P&O Ferries ship Pride of Kent inspected for fourth time

A P&O Ferries vessel is being examined for a fourth time, after failing three inspections since the operator sacked nearly 800 seafarers.

The Maritime and Coastguard Agency (MCA) said a team of surveyors are reinspecting the detained ferry Pride of Kent “at the request of P&O Ferries”.

P&O Ferries suspended most of its operations after it replaced 786 crew members with cheaper agency workers on March 17.

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The inability of Pride of Kent to pass a safety inspection has contributed to a shortage of capacity between Dover and Calais.

The Spirit of Britain (top) passes the Pride of Canterbury (middle) and the Pride of Kent (bottom) as it arrives at the Port of Dover, in Kent, after completing further sea trials as P&O Ferries prepare to resume Dover-Calais sailings for freight customers.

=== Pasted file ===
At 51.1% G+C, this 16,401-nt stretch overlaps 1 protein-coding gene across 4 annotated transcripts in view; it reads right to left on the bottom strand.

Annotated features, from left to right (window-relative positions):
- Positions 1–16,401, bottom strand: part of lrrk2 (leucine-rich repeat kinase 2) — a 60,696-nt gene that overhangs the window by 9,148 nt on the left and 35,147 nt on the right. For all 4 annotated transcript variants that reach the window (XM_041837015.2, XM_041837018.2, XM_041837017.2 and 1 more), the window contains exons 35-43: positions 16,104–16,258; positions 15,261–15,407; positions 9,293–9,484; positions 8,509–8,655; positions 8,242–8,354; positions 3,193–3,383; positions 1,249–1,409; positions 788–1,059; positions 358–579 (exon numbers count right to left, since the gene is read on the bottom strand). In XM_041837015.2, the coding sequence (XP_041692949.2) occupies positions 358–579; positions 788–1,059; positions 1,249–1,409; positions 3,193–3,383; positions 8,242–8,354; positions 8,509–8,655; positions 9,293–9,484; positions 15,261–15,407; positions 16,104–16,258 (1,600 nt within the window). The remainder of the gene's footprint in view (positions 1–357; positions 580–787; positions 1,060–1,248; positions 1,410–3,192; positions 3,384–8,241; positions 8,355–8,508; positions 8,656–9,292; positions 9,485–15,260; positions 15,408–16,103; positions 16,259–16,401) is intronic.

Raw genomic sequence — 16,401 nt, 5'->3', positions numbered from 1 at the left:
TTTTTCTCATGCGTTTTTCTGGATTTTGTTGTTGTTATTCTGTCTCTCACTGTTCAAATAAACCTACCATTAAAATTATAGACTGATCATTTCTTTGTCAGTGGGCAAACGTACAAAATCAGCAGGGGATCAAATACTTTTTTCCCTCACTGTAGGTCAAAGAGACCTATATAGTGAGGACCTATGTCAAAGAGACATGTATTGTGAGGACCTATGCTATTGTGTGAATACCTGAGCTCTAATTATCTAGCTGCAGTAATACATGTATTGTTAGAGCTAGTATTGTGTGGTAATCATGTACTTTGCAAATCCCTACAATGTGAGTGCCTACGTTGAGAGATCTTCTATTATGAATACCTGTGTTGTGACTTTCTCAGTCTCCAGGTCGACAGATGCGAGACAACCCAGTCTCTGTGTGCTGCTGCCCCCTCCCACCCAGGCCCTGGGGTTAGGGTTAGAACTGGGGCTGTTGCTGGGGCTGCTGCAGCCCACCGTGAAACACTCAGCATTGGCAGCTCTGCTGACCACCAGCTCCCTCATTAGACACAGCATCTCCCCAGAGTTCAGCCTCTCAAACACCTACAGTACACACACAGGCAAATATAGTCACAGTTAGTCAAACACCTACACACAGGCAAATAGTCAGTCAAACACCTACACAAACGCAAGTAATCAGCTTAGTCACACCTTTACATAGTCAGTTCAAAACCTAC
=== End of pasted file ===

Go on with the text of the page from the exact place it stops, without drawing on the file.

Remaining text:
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P&O Ferries has resumed a full Scotland-Northern Ireland service

P&O Ferries finally resumed tourist sailings on the key route last week but is only able to use one of its ships, Spirit of Britain, which was cleared to sail after an initial probe found 23 failings including that the agency staff did not know how to use the onboard life-saving equipment.

Two other vessels which normally operate between Dover and Calais – Pride of Canterbury and Spirit of France – remain out of action as they have not been inspected.

Thirty-one safety failures were found by the MCA on another ferry, European Causeway, resulting in it being detained on March 25.

It was cleared to sail on April 8, but suffered a power failure which left it adrift in the Irish Sea for more than an hour.

Politicians and trade unions have raised concerns about the safety of P&O Ferries following the mass sackings.

These have been strongly disputed by the company.

Last week chief executive Peter Hebblethwaite hit out at “misinformation” about the firm.